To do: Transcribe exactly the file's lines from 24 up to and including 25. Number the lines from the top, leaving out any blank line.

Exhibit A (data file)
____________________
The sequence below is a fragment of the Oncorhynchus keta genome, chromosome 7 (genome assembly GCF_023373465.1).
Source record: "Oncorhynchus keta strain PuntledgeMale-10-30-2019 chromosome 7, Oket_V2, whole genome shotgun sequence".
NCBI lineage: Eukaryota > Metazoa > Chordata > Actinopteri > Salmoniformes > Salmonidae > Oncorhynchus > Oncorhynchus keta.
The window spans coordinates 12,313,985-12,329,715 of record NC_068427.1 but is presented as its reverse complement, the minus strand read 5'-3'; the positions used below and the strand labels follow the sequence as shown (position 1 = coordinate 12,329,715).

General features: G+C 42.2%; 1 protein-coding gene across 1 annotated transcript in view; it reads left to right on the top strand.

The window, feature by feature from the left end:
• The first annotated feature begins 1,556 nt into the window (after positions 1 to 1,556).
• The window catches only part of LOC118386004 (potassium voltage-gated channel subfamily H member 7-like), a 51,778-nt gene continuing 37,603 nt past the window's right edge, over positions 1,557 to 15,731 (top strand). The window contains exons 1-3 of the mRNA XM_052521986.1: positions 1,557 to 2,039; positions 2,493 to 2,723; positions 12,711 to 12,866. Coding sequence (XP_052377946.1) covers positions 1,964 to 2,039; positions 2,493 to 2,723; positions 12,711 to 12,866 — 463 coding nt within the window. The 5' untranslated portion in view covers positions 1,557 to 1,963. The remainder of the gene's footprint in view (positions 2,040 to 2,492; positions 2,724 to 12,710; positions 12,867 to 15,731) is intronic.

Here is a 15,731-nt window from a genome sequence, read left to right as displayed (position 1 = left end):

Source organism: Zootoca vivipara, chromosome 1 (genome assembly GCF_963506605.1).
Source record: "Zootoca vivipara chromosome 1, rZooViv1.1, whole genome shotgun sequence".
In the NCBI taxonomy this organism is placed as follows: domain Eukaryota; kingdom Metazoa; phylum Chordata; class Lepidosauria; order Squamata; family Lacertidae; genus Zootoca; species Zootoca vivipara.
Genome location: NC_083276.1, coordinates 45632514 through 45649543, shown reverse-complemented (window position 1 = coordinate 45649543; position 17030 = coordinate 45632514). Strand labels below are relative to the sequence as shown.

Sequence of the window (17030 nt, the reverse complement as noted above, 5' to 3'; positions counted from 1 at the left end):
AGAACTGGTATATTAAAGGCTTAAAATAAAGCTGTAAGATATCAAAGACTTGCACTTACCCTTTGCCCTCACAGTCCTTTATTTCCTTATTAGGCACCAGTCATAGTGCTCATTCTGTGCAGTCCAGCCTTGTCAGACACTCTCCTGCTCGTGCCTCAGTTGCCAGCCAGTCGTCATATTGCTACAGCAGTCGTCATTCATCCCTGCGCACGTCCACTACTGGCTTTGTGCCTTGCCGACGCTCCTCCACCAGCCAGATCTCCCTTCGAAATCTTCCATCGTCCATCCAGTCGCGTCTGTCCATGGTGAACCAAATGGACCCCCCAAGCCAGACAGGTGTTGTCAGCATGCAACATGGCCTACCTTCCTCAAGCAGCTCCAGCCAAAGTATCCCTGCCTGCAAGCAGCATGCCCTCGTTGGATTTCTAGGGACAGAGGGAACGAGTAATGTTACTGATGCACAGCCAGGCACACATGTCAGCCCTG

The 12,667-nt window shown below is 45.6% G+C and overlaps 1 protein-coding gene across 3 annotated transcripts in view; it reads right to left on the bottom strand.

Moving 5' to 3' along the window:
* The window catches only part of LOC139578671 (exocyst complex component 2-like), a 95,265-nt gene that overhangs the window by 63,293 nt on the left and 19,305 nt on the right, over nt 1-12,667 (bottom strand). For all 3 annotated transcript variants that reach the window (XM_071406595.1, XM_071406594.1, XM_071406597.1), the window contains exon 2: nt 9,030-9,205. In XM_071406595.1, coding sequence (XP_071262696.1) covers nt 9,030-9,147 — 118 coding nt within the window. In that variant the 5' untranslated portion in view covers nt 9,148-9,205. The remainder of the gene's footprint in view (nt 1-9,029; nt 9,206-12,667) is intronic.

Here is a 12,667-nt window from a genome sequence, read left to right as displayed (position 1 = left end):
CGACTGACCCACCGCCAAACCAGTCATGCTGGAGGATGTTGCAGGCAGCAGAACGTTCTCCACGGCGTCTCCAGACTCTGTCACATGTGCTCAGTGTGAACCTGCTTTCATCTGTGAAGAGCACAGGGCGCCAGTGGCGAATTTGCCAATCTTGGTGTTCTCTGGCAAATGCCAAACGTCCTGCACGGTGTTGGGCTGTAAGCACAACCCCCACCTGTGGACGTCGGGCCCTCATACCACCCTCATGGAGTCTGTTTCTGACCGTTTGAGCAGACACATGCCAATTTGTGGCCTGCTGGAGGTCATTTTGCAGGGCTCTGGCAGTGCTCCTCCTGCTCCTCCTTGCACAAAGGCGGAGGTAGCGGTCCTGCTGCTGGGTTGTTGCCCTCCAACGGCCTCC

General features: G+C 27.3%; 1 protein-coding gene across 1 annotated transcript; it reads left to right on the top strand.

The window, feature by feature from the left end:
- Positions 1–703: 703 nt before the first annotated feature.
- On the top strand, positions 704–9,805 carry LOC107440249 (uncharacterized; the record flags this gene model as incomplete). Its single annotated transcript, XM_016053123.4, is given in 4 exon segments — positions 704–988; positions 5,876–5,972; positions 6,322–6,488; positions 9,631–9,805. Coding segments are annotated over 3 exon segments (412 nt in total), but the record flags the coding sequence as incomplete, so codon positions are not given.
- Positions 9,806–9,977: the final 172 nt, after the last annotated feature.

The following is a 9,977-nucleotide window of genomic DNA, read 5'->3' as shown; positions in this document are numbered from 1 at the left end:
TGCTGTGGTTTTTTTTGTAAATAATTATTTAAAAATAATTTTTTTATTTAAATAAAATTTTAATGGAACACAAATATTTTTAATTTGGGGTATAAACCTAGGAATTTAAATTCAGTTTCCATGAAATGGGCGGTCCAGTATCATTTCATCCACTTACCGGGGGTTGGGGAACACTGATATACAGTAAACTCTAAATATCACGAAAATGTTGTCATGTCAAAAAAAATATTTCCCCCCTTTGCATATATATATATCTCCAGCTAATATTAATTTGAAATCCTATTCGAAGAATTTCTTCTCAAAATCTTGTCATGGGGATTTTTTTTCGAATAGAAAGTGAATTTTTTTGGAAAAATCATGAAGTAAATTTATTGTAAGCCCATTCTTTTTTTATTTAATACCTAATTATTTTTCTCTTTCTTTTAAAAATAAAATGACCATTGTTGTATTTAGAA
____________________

- On the top strand, positions 704–9,805 carry LOC107440249 (uncharacterized; the record flags this gene model as incomplete). Its single annotated transcript, XM_016053123.4, is given in 4 exon segments — positions 704–988; positions 5,876–5,972; positions 6,322–6,488; positions 9,631–9,805. Coding segments are annotated over 3 exon segments (412 nt in total), but the record flags the coding sequence as incomplete, so codon positions are not given.
- Positions 9,806–9,977: the final 172 nt, after the last annotated feature.